Fort Mose Historic State Park - St. Augustine, Florida
Fort Mose Historic State Park - St. Augustine, Florida
Fort Mose Historic State Park
The clump of trees in the center of
the photograph is the site of Fort
Mose, the first  community for free
blacks in what is now the United
Boardwalk to Fort Mose
A boardwalk leads through the stunning marshes to
an overlook where visitors can view the remains of
Fort Mose, a landmark site in American history.
Artist's View of Fort Mose
An interpretive panel at the site
features an artist's rendering of the
likely appearance of one of the two
outposts named Fort Mose.
Boardwalk at Fort Mose
The boardwalk leading to the Fort
Mose overlook is a great place to
view birds and other wildlife. It
crosses beautiful tidal marshes.
Site of Fort Mose
Coastal marshes now cover fields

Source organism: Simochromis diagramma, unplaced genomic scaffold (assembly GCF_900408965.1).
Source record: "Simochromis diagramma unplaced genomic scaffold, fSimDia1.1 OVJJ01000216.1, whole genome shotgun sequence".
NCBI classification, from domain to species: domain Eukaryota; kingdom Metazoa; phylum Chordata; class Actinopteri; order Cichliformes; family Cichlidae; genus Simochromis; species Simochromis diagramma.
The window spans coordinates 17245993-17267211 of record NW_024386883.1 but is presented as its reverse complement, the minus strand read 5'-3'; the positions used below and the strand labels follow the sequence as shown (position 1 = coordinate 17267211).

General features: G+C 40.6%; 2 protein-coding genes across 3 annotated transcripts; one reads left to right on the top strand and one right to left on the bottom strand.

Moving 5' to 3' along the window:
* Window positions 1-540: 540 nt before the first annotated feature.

that once supplied food for the
people of Fort Mose. The site of the
fort is marked by the trees in the
center of the photograph.
St. Augustine, Florida
1st Free Black Community in U.S.
Caught up in the fun and excitement of the
Old World charms of
St. Augustine, the
nation's oldest city, many visitors overlook a
Florida state park on the northern edge of the
city that preserves one of the most important
historic sites in the United States.

Fort Mose Historic State Park is the site of the
first free black community in what is now the
United States. Established in 1738 by the
Spanish to serve as a first line of defense